Thanks for your excellent answer! This was really helpful.
Steven Michael Folsom kirjoitti 27.11.2017 klo 22:39:
> I informally polled the PCC URIs in MARC Task Group, and those that responded agreed:
> - With the presence of a $t, the $0 should refer to a Work. (The converter is working as expected.*)
> o This would go for 700 $a$t and other fields as well.
That's what I suspected. Thanks for confirming.
> - There should not be a URI for the Author in that field as the author alone does not represent the entire subject of the work as defined by the cataloger. [The Task Group would like to promote a practice of not including $0 URIs that represent different objects from the (albeit implicit) objects of the “triple” in MARC. There’s a subgroup working on making clearer when certain subfields trigger different types of resources.]
> o Just to be clear, if the text was about the Author (without a $t), a $0 for the Author would be advisable.
> o If there are not URIs for the Work, there should not be $0 in the field. That shouldn’t stop the converter from creating one, but I think we can all agree stable/canonical Work URIs would be great. (
Right. I agree, this sounds sensible. So we should just strip the $0
subfields (with author id's) from the x00 records with $t that currently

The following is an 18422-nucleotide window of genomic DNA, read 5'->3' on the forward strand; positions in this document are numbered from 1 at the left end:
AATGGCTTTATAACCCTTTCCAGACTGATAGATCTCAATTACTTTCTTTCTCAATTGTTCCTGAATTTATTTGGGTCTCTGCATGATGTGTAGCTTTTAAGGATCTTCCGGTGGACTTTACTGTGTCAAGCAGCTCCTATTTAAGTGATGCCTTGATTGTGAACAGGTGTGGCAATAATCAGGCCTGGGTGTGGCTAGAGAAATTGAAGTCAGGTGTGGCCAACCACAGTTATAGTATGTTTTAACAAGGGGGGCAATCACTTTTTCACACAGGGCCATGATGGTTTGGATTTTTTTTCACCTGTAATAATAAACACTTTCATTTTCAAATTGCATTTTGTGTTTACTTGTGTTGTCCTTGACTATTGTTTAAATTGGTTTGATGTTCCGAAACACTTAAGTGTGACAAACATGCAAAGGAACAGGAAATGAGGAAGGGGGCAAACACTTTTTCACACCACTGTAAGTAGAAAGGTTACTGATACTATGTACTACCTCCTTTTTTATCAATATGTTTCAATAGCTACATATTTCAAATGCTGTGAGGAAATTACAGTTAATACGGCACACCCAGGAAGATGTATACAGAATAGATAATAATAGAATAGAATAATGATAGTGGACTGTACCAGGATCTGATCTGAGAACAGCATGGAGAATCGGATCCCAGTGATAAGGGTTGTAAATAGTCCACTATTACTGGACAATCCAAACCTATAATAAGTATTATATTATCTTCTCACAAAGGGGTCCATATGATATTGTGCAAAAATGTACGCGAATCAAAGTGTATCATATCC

Unfortunately this means that, since we don't have work IDs yet, we
don't have any ID to place instead in those x00 $0 subfields and the
work/author combination is only identified by the work title and the
author name, but without specifying the author ID. I can live with that
but it means I have to do some post-processing to merge these authors
with the ones that do have IDs. I've already implemented that in my
processing pipeline  but it means I have to rely on matching names
even though I could in theory have used person IDs instead.
> - *With respect to converters, perhaps when there is a URI in the $0, the converter should not assert a type on the resource. Rather, the RDF generated from the converter could just link to the resource, and not try to further describe it. In theory, the RDF description of the resource will include its own type assertions.
> o This assumes (as a colleague put it) the resource description isn’t too skimpy.
> o I’m not sure if this is true, but would this complicate your work to use the BF converter output as an intermediary to create schema.org data? For things that already have URIs, are you creating schema assertions about them that require knowing, for example, that something from the converter is a bf:Work?
Not sure this would be helpful. If there are reasonable conventions in
action here, I think the converter should also assert the type of the
resource, as it already does. So 600 with $t should become a Work and
600 without $t should become a Person. I think types like this are
helpful, and I use them as "anchors" for my conversion to Schema.org, so
losing them would make the conversion much more difficult. In many cases
I don't have any more information about those identifiers, so extracting
as much as possible from the MARC record is good. I think not asserting
the types would probably complicate other applications too.
D.Sc. (Tech), Information Systems Specialist
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